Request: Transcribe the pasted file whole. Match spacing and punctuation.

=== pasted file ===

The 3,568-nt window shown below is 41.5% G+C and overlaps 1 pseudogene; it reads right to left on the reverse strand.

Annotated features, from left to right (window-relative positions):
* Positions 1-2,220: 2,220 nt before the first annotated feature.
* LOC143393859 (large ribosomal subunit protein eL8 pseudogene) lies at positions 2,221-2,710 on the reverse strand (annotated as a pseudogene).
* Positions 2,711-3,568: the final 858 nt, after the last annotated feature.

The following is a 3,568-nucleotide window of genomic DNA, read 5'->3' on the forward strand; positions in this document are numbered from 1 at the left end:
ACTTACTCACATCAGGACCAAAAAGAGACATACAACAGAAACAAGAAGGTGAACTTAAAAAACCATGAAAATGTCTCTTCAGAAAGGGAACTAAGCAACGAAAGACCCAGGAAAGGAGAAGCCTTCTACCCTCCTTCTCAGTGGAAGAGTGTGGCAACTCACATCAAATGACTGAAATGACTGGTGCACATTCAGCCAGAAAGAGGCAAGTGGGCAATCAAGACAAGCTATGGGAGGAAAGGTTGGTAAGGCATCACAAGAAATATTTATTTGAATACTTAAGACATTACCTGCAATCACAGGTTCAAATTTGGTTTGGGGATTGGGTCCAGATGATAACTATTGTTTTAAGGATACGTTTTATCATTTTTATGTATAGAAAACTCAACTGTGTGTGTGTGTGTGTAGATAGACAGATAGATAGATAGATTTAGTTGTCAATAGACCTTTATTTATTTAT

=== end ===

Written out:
The 3,568-nt window shown below is 41.5% G+C and overlaps 1 pseudogene; it reads right to left on the reverse strand.

Annotated features, from left to right (window-relative positions):
* Positions 1-2,220: 2,220 nt before the first annotated feature.
* LOC143393859 (large ribosomal subunit protein eL8 pseudogene) lies at positions 2,221-2,710 on the reverse strand (annotated as a pseudogene).
* Positions 2,711-3,568: the final 858 nt, after the last annotated feature.

The following is a 3,568-nucleotide window of genomic DNA, read 5'->3' on the forward strand; positions in this document are numbered from 1 at the left end:
ACTTACTCACATCAGGACCAAAAAGAGACATACAACAGAAACAAGAAGGTGAACTTAAAAAACCATGAAAATGTCTCTTCAGAAAGGGAACTAAGCAACGAAAGACCCAGGAAAGGAGAAGCCTTCTACCCTCCTTCTCAGTGGAAGAGTGTGGCAACTCACATCAAATGACTGAAATGACTGGTGCACATTCAGCCAGAAAGAGGCAAGTGGGCAATCAAGACAAGCTATGGGAGGAAAGGTTGGTAAGGCATCACAAGAAATATTTATTTGAATACTTAAGACATTACCTGCAATCACAGGTTCAAATTTGGTTTGGGGATTGGGTCCAGATGATAACTATTGTTTTAAGGATACGTTTTATCATTTTTATGTATAGAAAACTCAACTGTGTGTGTGTGTGTGTAGATAGACAGATAGATAGATAGATTTAGTTGTCAATAGACCTTTATTTATTTAT